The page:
‘The Crucible’ showcases Stanford acting, design talent

March 7, 2013, 10:58 p.m.
Courtesy of Stanford TAPS
Courtesy of Stanford TAPS

You’re probably already familiar with “The Crucible”. The play, written in 1953 by Arthur Miller, is his most frequently produced work worldwide and a commonly read text in high school literature classes. Even if you’re already familiar with the play, it’s definitely worth coming out to see the Stanford Theater & Performance Studies (TAPS) production, which provides some interesting fresh takes on the play. For those unfamiliar with the story, “The Crucible” is a dramatization of the 17th-century Salem Witch Trials; it also serves as an allegory for the House Un-American Activities Committee anti-communist investigations that were taking place at the time Miller wrote they play and under which he was questioned. Although the connections between the two events are clear, the story is easy to understand even without any context.


Put on in conjunction with Stephen Karam’s “Speech and Debate,” which ran earlier this quarter, the production features not just student actors but also student dramaturges and designers. Together with the TAPS faculty and Bay Area professionals, they create a winning show. The production does an excellent job of drawing the audience into the story and creating tension.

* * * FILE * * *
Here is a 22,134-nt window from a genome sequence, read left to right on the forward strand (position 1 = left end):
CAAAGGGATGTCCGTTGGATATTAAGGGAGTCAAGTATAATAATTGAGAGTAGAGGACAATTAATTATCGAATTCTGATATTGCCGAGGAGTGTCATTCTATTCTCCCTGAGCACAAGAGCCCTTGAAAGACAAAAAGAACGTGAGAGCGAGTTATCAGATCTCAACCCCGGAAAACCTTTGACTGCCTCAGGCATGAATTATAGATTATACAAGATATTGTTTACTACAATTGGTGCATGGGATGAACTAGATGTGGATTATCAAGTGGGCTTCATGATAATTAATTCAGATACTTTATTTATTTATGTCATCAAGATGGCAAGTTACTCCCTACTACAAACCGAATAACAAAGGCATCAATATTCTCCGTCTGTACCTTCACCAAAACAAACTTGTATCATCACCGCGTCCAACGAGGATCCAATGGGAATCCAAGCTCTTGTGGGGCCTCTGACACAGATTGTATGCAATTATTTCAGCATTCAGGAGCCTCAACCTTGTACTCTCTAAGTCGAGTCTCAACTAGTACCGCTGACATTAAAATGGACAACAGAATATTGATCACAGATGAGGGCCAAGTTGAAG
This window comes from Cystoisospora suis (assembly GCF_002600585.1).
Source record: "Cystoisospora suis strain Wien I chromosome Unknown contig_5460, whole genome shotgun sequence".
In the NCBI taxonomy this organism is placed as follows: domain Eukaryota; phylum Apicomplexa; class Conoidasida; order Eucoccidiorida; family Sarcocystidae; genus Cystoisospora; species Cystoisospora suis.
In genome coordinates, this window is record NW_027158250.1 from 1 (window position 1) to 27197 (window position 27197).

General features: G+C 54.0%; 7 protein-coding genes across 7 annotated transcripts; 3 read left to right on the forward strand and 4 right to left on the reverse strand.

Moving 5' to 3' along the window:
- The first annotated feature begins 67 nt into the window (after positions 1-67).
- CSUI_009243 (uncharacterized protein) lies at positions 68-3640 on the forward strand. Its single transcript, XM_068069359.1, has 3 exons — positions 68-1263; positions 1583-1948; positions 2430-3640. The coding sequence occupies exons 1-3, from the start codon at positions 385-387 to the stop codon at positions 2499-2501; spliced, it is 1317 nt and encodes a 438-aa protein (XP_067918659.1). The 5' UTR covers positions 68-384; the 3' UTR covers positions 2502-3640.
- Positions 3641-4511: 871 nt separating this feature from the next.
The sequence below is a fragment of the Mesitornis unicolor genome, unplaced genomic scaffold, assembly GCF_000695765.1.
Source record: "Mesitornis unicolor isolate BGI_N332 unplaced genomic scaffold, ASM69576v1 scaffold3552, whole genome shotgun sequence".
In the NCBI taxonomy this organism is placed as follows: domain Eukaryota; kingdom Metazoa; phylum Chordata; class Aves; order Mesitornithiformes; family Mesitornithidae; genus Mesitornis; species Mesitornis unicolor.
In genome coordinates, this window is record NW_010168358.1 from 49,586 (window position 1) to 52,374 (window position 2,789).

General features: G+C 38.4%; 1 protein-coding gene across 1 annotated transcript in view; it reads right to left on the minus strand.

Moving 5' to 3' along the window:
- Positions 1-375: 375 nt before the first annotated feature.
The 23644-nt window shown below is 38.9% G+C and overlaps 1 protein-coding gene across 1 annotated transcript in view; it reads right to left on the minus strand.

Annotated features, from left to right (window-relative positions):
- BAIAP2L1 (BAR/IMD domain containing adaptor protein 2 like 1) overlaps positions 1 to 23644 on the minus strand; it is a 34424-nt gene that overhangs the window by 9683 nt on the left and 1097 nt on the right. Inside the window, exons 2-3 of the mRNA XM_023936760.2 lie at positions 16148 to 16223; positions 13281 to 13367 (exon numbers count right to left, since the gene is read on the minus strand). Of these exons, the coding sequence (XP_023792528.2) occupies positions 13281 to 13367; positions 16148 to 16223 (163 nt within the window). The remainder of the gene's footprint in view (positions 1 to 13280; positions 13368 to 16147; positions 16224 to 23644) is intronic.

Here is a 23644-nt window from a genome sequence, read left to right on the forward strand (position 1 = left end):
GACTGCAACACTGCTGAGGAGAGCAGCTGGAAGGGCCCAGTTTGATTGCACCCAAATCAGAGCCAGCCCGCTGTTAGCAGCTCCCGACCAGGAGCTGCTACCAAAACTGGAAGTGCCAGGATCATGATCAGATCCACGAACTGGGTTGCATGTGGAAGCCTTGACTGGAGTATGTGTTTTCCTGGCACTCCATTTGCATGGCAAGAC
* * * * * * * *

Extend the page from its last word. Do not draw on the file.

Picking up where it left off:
The cast is excellent all around, with particularly standout performances from David Raymond ‘14 and Safiya Nygaard ‘14, who portray the lead characters John Proctor and Abigail Williams, the primary accuser. Also noteworthy are Anneka Kumli ‘13 as Elizabeth Proctor and Jessica Waldman ‘15 as Mary Warren, another of the accusing girls. The time and research that the actors put into their characters is evident, and the realistic portrayals go a long way toward drawing the audience into the scene. At times, the audience became so frustrated by the characters’ actions that they actually audibly groaned.


The performances are accentuated by the well-done production design. The show uses various hymns and songs between acts. Singing was also featured at the opening and close of the show. The use of music is very well thought out, and the carefully chosen hymns add greatly to the production. The movement and music used in the opening of the play, one of the highlights of the show, is extremely well executed and effectively sets the scene for the rest of the show. The set, a cabin-like room with two stories, is cleverly used to stand for multiple locations, indoors and outdoors.


Of course, the show has some flaws. Sometimes, especially during the court scenes, the performances can get a bit dramatic, and the dialogue can carry the actors away. Some of the smaller touches added, such as having Abigail moving on and offstage during the first act, felt out of place and of questionable significance. At times, the blocking of the actors felt overly choreographed and false. However, most of these flaws were very minor and didn’t detract much from the overall high quality of the production.


If you haven’t seen it yet, “The Crucible” will be playing on March 8 and 9 at 8 p.m. in Pigott Theater.

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